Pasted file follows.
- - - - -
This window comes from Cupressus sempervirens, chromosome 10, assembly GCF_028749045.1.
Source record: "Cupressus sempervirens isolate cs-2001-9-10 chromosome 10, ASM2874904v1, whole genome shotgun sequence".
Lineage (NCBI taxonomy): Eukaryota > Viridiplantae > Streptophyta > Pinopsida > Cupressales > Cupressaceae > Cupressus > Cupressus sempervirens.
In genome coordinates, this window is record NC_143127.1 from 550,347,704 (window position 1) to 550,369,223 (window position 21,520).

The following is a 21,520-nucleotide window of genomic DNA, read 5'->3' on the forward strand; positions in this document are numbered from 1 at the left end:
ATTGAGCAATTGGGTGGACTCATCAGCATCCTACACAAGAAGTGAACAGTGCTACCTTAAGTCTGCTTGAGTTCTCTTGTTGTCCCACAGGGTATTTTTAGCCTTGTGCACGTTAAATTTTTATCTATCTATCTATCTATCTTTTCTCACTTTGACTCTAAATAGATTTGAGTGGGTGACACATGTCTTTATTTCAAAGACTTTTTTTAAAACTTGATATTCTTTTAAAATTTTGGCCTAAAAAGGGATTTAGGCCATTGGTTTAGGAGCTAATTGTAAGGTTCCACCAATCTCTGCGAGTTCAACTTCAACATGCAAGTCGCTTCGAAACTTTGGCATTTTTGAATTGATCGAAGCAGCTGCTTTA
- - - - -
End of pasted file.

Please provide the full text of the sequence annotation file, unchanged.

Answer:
This window comes from Cupressus sempervirens, chromosome 10, assembly GCF_028749045.1.
Source record: "Cupressus sempervirens isolate cs-2001-9-10 chromosome 10, ASM2874904v1, whole genome shotgun sequence".
Lineage (NCBI taxonomy): Eukaryota > Viridiplantae > Streptophyta > Pinopsida > Cupressales > Cupressaceae > Cupressus > Cupressus sempervirens.
In genome coordinates, this window is record NC_143127.1 from 550,347,704 (window position 1) to 550,369,223 (window position 21,520).

The following is a 21,520-nucleotide window of genomic DNA, read 5'->3' on the forward strand; positions in this document are numbered from 1 at the left end:
ATTGAGCAATTGGGTGGACTCATCAGCATCCTACACAAGAAGTGAACAGTGCTACCTTAAGTCTGCTTGAGTTCTCTTGTTGTCCCACAGGGTATTTTTAGCCTTGTGCACGTTAAATTTTTATCTATCTATCTATCTATCTTTTCTCACTTTGACTCTAAATAGATTTGAGTGGGTGACACATGTCTTTATTTCAAAGACTTTTTTTAAAACTTGATATTCTTTTAAAATTTTGGCCTAAAAAGGGATTTAGGCCATTGGTTTAGGAGCTAATTGTAAGGTTCCACCAATCTCTGCGAGTTCAACTTCAACATGCAAGTCGCTTCGAAACTTTGGCATTTTTGAATTGATCGAAGCAGCTGCTTTA